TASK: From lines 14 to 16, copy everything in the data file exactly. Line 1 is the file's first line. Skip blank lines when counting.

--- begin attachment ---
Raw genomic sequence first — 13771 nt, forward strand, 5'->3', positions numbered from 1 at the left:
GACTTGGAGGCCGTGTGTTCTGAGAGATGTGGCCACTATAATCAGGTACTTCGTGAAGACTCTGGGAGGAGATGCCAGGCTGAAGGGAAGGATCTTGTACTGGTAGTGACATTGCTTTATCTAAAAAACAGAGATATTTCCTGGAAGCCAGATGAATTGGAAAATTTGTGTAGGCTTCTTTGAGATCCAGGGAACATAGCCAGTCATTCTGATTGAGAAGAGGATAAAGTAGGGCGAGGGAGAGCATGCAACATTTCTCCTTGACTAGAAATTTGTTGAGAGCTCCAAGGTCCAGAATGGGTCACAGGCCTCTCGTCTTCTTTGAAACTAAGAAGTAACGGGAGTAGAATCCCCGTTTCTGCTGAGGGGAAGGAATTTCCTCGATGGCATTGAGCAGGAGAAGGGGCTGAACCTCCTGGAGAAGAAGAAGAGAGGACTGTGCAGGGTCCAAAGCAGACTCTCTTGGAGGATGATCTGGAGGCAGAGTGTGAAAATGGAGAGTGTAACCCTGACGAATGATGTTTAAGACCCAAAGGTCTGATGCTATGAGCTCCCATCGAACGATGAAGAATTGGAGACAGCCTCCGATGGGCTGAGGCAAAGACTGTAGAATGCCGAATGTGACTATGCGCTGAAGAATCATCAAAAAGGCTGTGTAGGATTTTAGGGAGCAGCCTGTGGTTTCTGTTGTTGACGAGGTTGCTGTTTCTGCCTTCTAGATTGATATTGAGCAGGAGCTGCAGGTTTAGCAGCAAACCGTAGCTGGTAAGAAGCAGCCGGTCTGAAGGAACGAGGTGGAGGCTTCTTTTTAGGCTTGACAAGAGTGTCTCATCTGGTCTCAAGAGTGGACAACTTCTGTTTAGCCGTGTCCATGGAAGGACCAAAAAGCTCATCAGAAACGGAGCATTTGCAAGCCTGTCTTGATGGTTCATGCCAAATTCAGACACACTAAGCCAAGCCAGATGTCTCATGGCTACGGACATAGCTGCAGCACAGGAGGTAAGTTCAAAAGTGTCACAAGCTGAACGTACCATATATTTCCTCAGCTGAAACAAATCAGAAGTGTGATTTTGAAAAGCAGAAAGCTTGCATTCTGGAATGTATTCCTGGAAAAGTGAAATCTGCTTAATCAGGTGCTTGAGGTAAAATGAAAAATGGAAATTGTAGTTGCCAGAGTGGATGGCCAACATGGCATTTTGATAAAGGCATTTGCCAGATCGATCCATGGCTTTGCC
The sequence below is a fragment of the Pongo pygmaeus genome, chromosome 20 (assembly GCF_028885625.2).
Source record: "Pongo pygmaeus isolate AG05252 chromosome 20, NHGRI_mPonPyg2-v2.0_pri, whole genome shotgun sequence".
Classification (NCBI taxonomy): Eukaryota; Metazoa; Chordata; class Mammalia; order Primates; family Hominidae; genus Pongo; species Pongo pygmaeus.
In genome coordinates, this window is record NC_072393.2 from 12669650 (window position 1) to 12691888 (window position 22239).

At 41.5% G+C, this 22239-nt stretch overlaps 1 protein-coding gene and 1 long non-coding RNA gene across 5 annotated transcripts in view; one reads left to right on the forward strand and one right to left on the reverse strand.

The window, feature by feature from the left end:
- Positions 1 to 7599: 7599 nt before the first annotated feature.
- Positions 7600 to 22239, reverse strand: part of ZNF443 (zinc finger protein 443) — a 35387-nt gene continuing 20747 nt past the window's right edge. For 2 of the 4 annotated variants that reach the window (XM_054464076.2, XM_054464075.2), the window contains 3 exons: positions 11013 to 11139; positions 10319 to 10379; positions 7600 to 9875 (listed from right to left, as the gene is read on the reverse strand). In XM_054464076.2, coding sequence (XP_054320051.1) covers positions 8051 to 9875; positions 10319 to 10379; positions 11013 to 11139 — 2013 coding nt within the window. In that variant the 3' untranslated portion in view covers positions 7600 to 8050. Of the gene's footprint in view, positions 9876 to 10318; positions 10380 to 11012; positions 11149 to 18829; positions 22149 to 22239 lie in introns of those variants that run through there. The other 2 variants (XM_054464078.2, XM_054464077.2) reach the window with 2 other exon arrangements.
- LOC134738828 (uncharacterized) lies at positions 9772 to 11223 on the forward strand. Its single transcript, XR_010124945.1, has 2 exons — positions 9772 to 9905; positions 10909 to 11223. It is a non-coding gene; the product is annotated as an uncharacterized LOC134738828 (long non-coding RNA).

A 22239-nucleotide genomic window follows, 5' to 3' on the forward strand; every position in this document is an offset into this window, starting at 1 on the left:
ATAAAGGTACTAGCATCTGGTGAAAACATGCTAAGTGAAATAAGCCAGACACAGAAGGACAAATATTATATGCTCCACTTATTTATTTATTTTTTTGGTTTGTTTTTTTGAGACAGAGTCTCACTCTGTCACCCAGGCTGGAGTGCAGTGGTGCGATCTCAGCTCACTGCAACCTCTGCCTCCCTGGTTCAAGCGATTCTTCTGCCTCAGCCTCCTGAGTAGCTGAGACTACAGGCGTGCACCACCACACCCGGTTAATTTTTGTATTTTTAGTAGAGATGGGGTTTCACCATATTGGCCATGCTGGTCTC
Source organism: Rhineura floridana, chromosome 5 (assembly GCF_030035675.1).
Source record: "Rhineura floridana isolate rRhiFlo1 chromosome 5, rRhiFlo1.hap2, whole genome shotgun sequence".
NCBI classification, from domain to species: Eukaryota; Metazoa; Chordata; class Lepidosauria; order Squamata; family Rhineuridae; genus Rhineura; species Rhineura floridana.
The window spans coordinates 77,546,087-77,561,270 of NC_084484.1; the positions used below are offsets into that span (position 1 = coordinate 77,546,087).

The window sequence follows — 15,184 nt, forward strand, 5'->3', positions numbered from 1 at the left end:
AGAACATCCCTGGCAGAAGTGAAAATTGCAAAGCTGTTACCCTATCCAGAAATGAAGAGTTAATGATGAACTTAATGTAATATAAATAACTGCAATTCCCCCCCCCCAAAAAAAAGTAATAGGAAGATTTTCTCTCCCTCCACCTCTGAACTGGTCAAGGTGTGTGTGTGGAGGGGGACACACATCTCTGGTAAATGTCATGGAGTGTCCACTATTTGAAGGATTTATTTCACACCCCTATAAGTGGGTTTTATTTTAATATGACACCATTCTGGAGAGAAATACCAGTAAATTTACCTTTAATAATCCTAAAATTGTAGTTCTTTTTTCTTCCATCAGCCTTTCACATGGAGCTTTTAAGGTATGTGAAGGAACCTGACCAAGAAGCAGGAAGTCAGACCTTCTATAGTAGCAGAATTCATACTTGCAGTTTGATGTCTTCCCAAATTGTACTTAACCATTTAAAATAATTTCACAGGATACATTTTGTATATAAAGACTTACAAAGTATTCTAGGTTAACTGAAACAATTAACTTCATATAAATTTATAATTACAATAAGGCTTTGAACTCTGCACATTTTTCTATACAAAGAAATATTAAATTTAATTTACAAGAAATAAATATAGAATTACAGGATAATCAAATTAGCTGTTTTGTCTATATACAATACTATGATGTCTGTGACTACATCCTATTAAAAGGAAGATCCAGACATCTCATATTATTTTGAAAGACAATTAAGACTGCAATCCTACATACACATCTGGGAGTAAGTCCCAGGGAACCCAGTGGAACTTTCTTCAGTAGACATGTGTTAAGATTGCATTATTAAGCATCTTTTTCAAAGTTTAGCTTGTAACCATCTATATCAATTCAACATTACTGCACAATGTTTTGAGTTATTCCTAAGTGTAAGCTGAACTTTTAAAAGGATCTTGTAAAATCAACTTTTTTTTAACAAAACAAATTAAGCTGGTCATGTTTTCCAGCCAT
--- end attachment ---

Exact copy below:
Source organism: Rhineura floridana, chromosome 5 (assembly GCF_030035675.1).
Source record: "Rhineura floridana isolate rRhiFlo1 chromosome 5, rRhiFlo1.hap2, whole genome shotgun sequence".
NCBI classification, from domain to species: Eukaryota; Metazoa; Chordata; class Lepidosauria; order Squamata; family Rhineuridae; genus Rhineura; species Rhineura floridana.